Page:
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Bible Dictionaries

Hastings' Dictionary of the New Testament


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FIERCENESS.—The word ‘fierce’ occurs twice in Authorized Version (Matthew 8:28 of the two demoniacs [χαλεποί], Luke 23:5 of our Lord’s accusers [ἐπίσχυον Revised Version NT 1881, OT 1885 ‘urgent’]). But the purpose of the present article is to examine in what sense and to what extent this attribute may be attributed to Christ. The popular conception of Him is perhaps too much that of a speaker of smooth things. It is forgotten that He could utter on occasion words of fierce energy. The beauty of the unanswering innocence of the Passion, that type of silent suffering and enduring, has made His outbursts of fierce reproach or condemnation de from the memory. His ‘judge not’ (Matthew 7:1), or His parable of patience that has its part in the ‘wheat and tares’ being allowed to grow together (Matthew 13:30), or His doctrine of unlimited forgiveness (Luke 17:1-4),—these are thought to be entirely representative. Yet, while they undoubtedly indicate the prevailing elements, something would be lost in our understanding of Jesus it we overlooked the impassioned fierceness with which He sometimes acted and spoke.

Of recorded deeds the incident of the driving out of the vendors and money-changers from the temple precincts (Matthew 21:12, Mark 11:15, John 2:15) is the most notable: but it is in the vigour of His language that the possibilities of fierceness in Him are most revealed. He has small patience with certain failings, such as the lack of an apprehensive faith or worldliness, or hypocrisy, or vanity. There is a denunciatory strain in Him much resembling the force of the Baptist’s ‘offspring of vipers’ of Luke 3:7. It is present in the Nazareth sermon in His OT illustrations of prophets not honoured in their own country (Luke 4); in His declaration of war with evil,—‘I am come to send fire on the earth’ (Luke 12:49), and ‘I came not to send peace but a sword’ (Matthew 10:34); it even finds expression in the very phrase γεννἠματα ἐχιδνῶν used by the Baptist (Matthew 12:34). None of the mildness of diplomacy is in the message to Herod—‘Go ye, and tell that fox’ (Luke 13:32). When He encounters men or communities incapable of the heavenly vision, His words are swords. To trouble about them is to ‘throw pearls before swine’ (Matthew 7:6). They are a ‘faithless and perverse generation,’ or ‘a wicked and adulterous generation’ seeking after a visible and tangible sign of spiritual things (Matthew 16:4); they shall lose the Kingdom of God (Matthew 21:43); the heathen of Nineveh shall show themselves better judges of eternal realities (Luke 11:32); there is more hope for Tyre and Sidon (Luke 10:14) or for Sodom and Gomorrah than for the spiritually blind (Matthew 10:15); ‘Ye are of your father the devil’ (John 8:44). The fierceness which marks His rejection of the third temptation (Matthew 4:10) is paralleled in the ‘Get thee behind me, Satan’ with which Peter’s proffered intervention is repelled (Mark 8:33). The perverter of the simplicity of childhood is told that he had better have been drowned with a millstone about his neck (Matthew 18:6). But the white heat of fierceness in the utterance of Christ comes when He meets with Pharisees, scribes, and teachers of the Law, who are unworthy of their high professions. They are ‘false prophets … ravening wolves’ (Matthew 7:15); ‘hypocrites’ is hurled at them in every phrase of Matthew 23, in the close of Luke 11, and in Mark 7:6, where Isaiah’s bitterest words against lip-service are quoted against them. They are ‘whited sepulchres,’ ‘blind guides,’ ‘sons of them that slew the prophets,’ ‘serpents.’ They ‘say, and do not,’ so that ‘the publicans and the harlots go into the kingdom’ before them (Matthew 21:31).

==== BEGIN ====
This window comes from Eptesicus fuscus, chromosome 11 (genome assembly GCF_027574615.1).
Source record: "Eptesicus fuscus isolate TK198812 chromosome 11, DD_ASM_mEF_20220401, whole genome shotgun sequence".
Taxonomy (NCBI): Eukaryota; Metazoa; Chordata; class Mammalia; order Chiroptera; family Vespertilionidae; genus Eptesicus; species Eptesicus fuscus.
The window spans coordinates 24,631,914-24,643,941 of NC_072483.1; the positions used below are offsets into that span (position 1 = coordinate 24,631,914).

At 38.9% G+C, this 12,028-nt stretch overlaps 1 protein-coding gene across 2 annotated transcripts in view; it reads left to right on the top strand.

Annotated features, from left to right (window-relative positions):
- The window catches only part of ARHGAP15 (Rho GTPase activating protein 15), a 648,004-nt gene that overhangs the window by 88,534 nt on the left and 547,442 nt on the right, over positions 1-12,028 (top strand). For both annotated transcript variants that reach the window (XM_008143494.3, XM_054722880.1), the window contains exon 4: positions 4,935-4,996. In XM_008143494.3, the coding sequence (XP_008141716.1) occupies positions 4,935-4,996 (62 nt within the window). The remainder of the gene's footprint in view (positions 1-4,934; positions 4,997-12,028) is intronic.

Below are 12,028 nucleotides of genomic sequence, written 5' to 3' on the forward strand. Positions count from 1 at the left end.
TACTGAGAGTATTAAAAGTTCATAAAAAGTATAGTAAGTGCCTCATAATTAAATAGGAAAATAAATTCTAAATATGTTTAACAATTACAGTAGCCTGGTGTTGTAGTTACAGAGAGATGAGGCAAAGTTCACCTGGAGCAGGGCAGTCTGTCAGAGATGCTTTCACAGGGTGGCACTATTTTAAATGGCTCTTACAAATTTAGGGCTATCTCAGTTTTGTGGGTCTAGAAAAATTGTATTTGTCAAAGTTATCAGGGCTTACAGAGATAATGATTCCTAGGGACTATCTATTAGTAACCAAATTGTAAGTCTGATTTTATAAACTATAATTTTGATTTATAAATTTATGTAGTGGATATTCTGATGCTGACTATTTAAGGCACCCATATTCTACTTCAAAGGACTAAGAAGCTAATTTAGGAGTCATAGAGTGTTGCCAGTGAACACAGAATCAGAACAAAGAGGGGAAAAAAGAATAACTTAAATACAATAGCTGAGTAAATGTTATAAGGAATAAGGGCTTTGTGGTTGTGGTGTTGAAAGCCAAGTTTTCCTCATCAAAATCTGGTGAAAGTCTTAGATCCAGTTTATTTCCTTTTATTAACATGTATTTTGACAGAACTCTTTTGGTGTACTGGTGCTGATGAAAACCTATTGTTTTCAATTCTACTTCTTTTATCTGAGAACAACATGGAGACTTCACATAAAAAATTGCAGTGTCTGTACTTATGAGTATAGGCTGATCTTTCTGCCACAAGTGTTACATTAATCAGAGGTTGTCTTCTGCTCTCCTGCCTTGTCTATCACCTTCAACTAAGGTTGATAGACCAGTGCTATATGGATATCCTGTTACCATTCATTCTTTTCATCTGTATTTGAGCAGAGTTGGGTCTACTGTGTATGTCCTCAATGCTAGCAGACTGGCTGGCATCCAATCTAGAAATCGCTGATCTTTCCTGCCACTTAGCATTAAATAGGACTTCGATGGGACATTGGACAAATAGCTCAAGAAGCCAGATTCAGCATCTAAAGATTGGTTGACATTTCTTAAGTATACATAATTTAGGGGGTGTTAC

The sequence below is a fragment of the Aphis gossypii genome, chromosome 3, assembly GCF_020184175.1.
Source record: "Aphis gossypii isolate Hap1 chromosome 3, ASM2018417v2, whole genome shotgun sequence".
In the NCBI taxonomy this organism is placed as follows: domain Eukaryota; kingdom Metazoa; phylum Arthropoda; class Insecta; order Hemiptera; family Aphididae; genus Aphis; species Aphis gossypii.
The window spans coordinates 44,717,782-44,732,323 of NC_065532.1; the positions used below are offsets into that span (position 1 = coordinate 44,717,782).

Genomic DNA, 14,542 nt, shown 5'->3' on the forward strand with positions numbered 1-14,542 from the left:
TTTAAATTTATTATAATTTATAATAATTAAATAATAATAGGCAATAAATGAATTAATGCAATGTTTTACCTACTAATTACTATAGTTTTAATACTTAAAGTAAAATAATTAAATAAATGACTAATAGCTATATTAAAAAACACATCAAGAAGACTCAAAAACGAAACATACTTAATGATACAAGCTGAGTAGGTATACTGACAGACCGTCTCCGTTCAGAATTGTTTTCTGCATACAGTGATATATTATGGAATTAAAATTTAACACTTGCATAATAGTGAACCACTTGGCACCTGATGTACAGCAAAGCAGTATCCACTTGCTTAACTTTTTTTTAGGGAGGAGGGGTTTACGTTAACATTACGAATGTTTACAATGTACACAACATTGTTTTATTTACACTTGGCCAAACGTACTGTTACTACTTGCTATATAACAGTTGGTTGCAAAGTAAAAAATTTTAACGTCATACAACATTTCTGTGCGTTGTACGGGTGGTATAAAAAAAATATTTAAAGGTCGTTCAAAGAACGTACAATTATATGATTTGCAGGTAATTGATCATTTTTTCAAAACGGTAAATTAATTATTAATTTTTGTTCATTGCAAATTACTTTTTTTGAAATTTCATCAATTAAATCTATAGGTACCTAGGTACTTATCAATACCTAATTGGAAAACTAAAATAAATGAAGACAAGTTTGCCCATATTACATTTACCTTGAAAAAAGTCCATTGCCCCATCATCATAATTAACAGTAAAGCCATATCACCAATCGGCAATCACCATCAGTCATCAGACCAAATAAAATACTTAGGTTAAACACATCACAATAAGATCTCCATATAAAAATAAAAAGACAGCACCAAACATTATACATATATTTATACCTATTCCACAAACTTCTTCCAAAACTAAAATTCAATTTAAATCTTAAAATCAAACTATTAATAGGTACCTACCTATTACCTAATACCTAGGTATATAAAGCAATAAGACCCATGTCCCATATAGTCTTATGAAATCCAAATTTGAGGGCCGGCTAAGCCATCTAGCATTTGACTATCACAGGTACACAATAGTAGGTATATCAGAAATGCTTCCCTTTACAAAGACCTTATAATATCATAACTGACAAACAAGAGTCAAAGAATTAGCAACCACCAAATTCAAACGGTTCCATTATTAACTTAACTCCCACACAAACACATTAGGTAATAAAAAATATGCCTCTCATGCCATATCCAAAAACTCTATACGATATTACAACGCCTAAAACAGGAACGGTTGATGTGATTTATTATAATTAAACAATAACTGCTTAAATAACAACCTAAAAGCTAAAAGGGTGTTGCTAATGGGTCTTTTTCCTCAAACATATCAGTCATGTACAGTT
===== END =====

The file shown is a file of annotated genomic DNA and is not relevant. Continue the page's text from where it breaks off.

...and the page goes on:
Thus to His Divine tenderness did Jesus add a strange fierceness, as though to teach that in faith’s war with darkness lightning has its place. See art. Anger.

Literature.—Seeley. Ecce Homo, ch. xxi.; Butler, Serm. viii.; Dale, Atonement7 [Note: designates the particular edition of the work referred] , p. 338 ff.

E. Daplyn.

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Bibliography Information
Hastings, James. Entry for 'Fierceness'. Hastings' Dictionary of the New Testament. 1906-1918.

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